Newsletter XVIII - Expected increase in “compound flooding” in coastal areas in Europe, due to climate change

A new study on the present and projected future risk of so-called “compound flooding” – which is caused by the co-occurrence and interaction of high sea-levels (i.e. storm surges or storm tides) and heavy precipitation (resulting in large runoff) - in low-lying coastal areas of Europe, has been published in the journal Science Advances, and has been featured on several international news media outlets (including the BBC News web-site on 18 September 2019 - see below).

 Estimating coastal flood risk is essential for engineering practices, disaster risk reduction, and policy-making. There are two distinct mechanisms that can lead to coastal flooding: storm surges and heavy precipitation - either by direct runoff (pluvial) or increased river discharge (fluvial). Where both occur concurrently or in close succession - as often happens - the adverse consequences can be greatly exacerbated. Despite this, compound flooding is currently not considered in coastal flood risk analyses, with sea and river flooding generally regarded as separate events. The Figure below illustrates how storm surges and heavy rain can combine to increase the risk of coastal flooding.

 In a warmer climate, rising mean sea-levels pose the main threat to coastal areas, naturally increasing the likelihood of sea-level extremes in the future. Coastal planning agencies in Europe are currently becoming more aware of the rise in flood hazard and the need to take action. However, as the new study highlights, the sea-level rise will also increase the potential for compound flooding. Indeed, heavy precipitation events that today coincide with a relatively weak storm surge, may have a much stronger effect under higher sea-levels.

 Furthermore, the study shows that the potential for compound flooding will not only be affected by sea-level rise, but also by changes in storminess and precipitation extremes. Future model projections show that northern Europe may experience an increase in the potential for compound flooding (in addition to that caused by sea-level rise) mainly due to increasing precipitation intensities.

 In the study, climate modelling is used to show that around 3% of Europe’s coastal areas experience compound flooding events more than once every six years. At the moment, these are mainly in the Mediterranean, around the Gulf of Valencia in Spain, Algeria, the Gulf of Lyon in France, and in southern Turkey. The pan-European analysis suggests that the difficulties posed by compound events will increase in a warmer world, and will move to threaten Northern Europe far more than at present. According to the modelling, compound flooding is projected to robustly increase along the west coast of Great Britain, Northern France, and along the east and south coast of the North Sea.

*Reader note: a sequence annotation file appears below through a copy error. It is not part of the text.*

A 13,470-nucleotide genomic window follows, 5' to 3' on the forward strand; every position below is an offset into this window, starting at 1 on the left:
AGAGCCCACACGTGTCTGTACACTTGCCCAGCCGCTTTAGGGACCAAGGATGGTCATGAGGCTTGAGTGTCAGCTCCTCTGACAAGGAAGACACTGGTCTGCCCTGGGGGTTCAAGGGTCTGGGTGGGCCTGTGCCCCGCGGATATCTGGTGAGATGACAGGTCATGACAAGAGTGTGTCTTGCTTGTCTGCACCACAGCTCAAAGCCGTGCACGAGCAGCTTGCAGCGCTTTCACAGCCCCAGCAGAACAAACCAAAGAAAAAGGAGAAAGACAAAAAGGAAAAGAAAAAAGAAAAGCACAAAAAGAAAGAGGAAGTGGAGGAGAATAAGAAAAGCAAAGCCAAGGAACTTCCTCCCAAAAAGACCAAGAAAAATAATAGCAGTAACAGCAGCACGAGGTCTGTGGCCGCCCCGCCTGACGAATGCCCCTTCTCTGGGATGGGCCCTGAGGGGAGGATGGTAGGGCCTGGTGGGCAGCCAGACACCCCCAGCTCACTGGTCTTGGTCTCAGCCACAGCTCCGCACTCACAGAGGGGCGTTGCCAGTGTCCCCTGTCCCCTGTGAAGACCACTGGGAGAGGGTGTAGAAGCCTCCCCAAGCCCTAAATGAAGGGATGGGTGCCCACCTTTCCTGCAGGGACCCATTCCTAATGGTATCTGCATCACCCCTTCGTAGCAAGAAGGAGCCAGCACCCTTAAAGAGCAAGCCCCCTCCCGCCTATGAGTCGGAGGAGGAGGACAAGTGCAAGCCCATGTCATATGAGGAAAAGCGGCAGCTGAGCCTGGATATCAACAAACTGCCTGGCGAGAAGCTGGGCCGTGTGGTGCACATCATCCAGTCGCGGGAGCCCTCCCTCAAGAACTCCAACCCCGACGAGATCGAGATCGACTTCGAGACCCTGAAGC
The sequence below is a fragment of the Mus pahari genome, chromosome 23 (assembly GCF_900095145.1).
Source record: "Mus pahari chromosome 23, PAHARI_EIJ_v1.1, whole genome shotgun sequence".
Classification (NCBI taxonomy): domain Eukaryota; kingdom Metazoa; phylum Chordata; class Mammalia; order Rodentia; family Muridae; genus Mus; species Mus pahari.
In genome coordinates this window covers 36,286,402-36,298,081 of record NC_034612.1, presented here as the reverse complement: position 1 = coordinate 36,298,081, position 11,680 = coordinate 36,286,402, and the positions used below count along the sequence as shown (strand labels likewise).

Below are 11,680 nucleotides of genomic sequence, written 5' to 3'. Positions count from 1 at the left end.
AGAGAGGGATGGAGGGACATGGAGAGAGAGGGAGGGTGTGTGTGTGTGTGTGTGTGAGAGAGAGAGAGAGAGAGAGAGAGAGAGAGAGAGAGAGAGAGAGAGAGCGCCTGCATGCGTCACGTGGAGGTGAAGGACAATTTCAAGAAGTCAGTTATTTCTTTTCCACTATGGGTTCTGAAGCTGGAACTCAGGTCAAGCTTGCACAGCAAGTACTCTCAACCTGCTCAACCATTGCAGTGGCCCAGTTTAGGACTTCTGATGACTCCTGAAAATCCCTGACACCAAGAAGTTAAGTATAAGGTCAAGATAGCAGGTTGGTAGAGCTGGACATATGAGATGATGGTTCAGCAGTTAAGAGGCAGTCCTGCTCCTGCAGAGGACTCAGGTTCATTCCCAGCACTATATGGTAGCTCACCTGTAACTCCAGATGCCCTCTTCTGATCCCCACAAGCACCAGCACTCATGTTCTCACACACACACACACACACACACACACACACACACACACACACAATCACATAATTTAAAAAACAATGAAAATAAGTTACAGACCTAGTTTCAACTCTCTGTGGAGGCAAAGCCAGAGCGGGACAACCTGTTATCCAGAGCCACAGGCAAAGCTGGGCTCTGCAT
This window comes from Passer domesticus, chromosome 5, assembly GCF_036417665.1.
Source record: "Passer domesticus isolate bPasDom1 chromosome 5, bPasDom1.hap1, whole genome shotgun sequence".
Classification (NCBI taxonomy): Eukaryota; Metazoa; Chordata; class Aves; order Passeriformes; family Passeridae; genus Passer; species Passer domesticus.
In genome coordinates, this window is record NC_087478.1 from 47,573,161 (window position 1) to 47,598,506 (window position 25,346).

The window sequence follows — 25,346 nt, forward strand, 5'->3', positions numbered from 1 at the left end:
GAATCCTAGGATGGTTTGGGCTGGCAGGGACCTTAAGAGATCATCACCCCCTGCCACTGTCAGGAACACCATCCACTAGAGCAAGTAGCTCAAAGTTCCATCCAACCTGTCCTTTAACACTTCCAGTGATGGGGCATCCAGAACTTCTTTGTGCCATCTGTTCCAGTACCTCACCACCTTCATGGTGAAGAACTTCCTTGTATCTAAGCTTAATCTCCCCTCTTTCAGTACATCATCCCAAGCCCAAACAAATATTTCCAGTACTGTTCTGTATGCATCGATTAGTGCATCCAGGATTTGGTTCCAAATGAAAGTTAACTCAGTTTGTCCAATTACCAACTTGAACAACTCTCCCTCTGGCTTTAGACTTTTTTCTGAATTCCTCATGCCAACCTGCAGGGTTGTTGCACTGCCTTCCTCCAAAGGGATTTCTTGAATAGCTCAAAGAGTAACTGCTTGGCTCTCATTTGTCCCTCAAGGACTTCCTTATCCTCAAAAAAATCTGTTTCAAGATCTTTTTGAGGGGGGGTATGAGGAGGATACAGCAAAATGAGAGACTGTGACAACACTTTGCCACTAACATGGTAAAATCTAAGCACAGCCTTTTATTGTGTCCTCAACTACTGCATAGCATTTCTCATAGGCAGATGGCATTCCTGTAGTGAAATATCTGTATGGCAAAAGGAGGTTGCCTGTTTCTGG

The results of the study cannot directly be interpreted as projections of actual flood risk, since the latter is a complex phenomenon depending on several other factors not considered here (e.g. topography, presence of protection). The study identifies European regions potentially facing compound flooding in a warmer future climate, thereby providing a continental-scale basis for follow-up local compound flooding risk assessments and adaptation planning. In areas prone to compound flooding, assessments of future flooding risk should consider changes in sea, pluvial, and fluvial flooding simultaneously, to take account of how multiple flooding drivers might combine to exacerbate flooding impact.

 The new study on compound flooding was carried out by a team of researchers lead by the University of Graz in Austria, and including the European Commission’s Joint Research Centre (JRC) in Italy.

Michalis Vousdoukas
European Commission, Joint Research Centre (JRC)

For more information:

Bevacqua, E., D. Maraun, M. I. Vousdoukas, E. Voukouvalas, M. Vrac, L. Mentaschi and M. Widmann. 2019. Higher probability of compound flooding from precipitation and storm surge in Europe under anthropogenic climate change. Science Advances 5 (9).

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